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Hunger Mountain: A Field Guide to Mind and Landscape

For fans of classical Chinese poetry in translation, there is no greater feeling of joy than picking up a volume and seeing the translator is David Hinton. Now Hinton, renowned for his readable, award-winning translations, has written his own slim volume. Hunger Mountain carries many of the hallmarks of the works he has spent his professional life bringing to a wider public: lucidity, a deep and life-affirming world view, a magician's way with words and, yes, wisdom.

Hunger Mountain is, as the name implies, a study of a mountain near Hinton's Vermont home. It is also the story of Hinton's relationship to that landscape as he walks the environs around it through the seasons. Each chapter is a mini-essay--profound, observational nature writing with a consciousness that processes nature and plunges into its depths to discover where consciousness and earth meet to become a distinctly third entity. Hinton's vast knowledge of the Chinese language and Chinese literature is apparent in each essay as well; he meditates on particular symbols then relates them back to the subject of the current essay with the ease of a jazz soloist. Excerpts from classical Chinese poets like Tu Fu and Meng Hao-Jan abound, and Hinton's own writing pleases the ear, allusive and subtle in its effects. When the essays transform from prose into the author's own poetry, the words resemble nothing less than a bird taking wing.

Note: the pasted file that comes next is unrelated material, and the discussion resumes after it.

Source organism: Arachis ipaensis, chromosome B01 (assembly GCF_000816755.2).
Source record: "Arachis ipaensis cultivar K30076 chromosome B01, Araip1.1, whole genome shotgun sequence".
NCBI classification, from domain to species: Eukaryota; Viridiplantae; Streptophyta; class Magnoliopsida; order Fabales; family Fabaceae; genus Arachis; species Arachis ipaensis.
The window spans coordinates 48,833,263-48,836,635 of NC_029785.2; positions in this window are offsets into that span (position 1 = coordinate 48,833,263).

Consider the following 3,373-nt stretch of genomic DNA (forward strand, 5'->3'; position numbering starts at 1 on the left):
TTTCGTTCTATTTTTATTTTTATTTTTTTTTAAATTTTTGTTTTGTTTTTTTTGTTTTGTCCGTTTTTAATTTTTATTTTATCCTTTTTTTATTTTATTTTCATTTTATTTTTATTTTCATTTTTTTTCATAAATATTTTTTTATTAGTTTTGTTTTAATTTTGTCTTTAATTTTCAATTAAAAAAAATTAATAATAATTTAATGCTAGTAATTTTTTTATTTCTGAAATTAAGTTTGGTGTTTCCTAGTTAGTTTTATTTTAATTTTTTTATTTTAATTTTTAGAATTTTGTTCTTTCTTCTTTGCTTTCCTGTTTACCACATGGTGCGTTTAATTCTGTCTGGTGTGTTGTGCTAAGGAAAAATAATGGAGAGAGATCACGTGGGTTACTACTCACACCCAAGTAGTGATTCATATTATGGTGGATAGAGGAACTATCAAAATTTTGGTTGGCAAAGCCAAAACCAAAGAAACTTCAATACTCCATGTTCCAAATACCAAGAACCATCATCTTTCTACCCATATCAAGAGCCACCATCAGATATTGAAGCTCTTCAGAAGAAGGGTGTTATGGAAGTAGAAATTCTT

Hunger Mountain is a wonderful book for those who love Chinese culture, language, landscape and the nature of human consciousness. --Donald Powell, freelance writer